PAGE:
Demons and vampires from the ’70s

The newly risen Caleb Croft (Michael Pataki) snacks on a suburban housewife in John Hayes' Grave of the Vampire (1972)

A pair of recent Blu-rays from Shout! Factory bookend ’70s horror with John Hayes’ Grave of the Vampire (1972), a too-little-known cheap exploitation feature which revitalizes vampire mythology and William Girdler’s The Manitou (1978), a low-budget studio movie with a better-than-average cast which plays a variation on demonic possession but fails to find an effective tone.

Elia Kazan’s A Face in the Crowd (1957): Criterion Blu-ray review

Larry "Lonesome" Rhodes (Andy Griffith performs in a smalltown Arkansas jail in Elia Kazan's A Face in the Crowd (1957)

The Criterion Collection presents a new 4K restoration of Elia Kazan’s best film, A Face in the Crowd (1957). The excellent image showcases two of the finest performances of the 1950s: Andy Griffith in his screen debut as the countryboy-turned-demagogue Lonesome Rhodes and Patricia Neal as the smalltown radio reporter who discovers him and facilitates his rise to national stardom.

An evening with ’50s monsters

... and the mantis meets a traditional end amidst the trappings of urban civilization in Nathan Juran's The Deadly Mantis (1957)

Blu-ray technology is lavished on a pair of cheap 1950s sci-fi/horror movies with Shout! Factory’s The Deadly Mantis (1957) and Kino Lorber’s The Maze (1953), the latter is superbly restored 3D. Both movies get informative commentaries and other extras – and both probably never looked this good even in their original theatrical releases.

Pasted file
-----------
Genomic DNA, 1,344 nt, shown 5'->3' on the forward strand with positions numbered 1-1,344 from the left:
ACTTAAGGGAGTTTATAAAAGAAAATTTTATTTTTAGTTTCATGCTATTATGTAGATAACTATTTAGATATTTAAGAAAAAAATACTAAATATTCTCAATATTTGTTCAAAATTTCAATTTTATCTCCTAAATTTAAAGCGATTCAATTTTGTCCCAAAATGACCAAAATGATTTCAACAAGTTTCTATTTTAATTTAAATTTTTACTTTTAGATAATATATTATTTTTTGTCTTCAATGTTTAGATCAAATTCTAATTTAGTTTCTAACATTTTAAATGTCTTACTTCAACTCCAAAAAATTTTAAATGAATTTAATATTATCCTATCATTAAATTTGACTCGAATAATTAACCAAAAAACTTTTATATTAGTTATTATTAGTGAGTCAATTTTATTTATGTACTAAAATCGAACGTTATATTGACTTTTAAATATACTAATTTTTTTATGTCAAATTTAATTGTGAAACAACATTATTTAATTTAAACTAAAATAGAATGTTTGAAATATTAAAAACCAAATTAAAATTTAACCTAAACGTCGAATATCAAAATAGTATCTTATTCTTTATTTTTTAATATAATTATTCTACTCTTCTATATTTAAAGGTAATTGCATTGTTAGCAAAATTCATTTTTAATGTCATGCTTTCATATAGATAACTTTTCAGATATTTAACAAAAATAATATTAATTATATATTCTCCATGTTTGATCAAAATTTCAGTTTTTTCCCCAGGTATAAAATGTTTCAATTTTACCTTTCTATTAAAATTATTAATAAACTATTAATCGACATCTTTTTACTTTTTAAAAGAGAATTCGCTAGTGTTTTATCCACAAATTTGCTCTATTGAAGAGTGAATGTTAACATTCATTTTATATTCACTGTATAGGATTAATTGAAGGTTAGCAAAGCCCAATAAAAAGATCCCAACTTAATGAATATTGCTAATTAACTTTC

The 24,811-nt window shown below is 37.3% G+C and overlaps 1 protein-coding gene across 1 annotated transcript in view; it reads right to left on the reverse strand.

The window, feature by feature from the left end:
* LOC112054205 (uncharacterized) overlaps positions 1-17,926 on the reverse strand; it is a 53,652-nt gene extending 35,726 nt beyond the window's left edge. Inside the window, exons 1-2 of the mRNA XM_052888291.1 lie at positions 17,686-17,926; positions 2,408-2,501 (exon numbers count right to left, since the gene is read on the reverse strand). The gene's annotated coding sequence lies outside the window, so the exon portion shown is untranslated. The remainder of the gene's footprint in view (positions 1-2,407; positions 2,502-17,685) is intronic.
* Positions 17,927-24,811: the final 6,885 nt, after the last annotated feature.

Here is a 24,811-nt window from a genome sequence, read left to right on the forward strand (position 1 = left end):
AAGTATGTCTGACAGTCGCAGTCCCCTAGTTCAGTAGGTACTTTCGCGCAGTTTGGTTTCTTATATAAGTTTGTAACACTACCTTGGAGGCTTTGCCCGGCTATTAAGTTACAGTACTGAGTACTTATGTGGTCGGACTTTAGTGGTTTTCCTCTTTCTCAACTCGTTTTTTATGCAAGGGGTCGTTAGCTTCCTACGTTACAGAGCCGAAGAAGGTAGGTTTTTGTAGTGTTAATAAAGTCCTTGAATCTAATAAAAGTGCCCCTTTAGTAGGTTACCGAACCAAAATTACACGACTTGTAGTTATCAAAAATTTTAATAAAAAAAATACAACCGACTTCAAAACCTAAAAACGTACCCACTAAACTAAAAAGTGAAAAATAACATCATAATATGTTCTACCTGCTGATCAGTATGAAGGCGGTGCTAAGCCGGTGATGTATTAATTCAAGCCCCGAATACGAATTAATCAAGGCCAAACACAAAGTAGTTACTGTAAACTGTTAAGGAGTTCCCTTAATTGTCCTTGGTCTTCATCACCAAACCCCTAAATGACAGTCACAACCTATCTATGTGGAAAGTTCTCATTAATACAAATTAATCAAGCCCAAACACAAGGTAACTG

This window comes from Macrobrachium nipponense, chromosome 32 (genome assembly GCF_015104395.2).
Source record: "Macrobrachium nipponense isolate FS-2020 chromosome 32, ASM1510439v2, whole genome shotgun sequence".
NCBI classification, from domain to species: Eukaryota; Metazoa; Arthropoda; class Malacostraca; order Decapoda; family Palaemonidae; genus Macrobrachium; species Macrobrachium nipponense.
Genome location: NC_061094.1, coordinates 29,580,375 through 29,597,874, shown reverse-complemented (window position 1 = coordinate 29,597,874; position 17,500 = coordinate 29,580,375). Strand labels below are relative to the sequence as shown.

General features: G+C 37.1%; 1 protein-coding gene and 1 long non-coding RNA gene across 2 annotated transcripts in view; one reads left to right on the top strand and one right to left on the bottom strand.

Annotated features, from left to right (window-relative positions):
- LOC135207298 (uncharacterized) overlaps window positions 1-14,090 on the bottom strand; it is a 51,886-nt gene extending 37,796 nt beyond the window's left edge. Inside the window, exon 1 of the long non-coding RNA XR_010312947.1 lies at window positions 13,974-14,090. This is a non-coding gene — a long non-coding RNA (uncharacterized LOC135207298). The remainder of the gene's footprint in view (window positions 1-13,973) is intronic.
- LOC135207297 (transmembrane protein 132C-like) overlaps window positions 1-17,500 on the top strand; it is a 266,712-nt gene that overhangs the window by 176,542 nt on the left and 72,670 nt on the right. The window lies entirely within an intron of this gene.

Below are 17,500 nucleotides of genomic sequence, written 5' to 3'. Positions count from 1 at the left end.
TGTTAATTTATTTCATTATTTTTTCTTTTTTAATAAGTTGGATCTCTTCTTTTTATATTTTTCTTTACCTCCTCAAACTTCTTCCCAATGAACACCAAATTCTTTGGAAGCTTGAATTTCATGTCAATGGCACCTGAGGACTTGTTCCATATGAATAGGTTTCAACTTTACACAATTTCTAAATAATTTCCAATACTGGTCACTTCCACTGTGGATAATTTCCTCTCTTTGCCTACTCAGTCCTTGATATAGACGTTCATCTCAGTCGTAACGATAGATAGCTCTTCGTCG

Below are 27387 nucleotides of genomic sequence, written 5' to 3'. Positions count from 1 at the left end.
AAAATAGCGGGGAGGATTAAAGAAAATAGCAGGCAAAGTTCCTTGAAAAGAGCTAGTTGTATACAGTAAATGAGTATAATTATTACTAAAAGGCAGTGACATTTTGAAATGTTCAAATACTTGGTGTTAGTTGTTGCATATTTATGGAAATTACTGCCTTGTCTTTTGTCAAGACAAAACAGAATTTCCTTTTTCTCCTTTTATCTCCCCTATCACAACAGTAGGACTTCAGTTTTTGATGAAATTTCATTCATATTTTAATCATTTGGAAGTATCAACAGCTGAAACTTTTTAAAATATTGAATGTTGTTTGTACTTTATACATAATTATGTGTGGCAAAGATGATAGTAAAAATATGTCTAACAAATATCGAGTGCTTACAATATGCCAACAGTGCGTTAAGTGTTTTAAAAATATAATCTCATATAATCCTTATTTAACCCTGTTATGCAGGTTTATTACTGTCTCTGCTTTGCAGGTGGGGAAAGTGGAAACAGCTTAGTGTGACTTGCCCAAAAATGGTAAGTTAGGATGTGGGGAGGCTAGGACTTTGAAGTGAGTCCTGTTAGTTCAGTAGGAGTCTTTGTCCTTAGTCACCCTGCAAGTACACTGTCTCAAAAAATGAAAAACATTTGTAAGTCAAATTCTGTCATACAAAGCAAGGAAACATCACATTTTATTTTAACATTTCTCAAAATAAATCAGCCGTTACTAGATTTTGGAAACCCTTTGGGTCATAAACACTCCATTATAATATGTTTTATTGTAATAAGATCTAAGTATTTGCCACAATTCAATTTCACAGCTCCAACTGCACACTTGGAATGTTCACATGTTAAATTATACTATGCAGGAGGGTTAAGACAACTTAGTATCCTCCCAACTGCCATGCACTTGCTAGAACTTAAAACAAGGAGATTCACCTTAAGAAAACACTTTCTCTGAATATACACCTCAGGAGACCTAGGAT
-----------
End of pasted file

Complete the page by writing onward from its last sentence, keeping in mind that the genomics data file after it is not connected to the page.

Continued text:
Giallothon!

A sadistic killer (Michele Renzullo) stalks Venice in Mario Landi’s Giallo a Venezia (1979)

Severin’s box set of Sergio Martino’s All the Colors of the Dark (1972) and Federico Caddeo’s documentary All the Colors of Giallo (2019) provides a masterclass in the poetically sordid Italian genre which flourished so briefly from the late 1960s to early 1980s. The collection of eighty-two giallo trailers with a four-hour commentary by Kat Ellinger are alone worth the price, but there’s a lot more – including two CDs of giallo scores and several informative interviews, as well as a supplementary disk which surveys the German krimi genre.

Adapting Clive Barker

Tony Todd's killer ghost schemes to destroy Helen (Virginia Madsen)'s complacent life so she'll have to join him in Bernard Rose's Clive Barker adaptation Candyman (1992)

Clive Barker’s distinctive prose style, while it creates vivid and highly visual stories, is difficult to transform into movies because the themes and meanings of the stories are strangely abstract. While Barker himself has been his own most successful adapter, there have been many attempts to capture his vision on film – some better than others. George Pavlou’s Rawhead Rex (1986) misses the mark, but Bernard Rose’s Candyman almost succeeds but is diverted by moving the story from Liverpool to Chicago.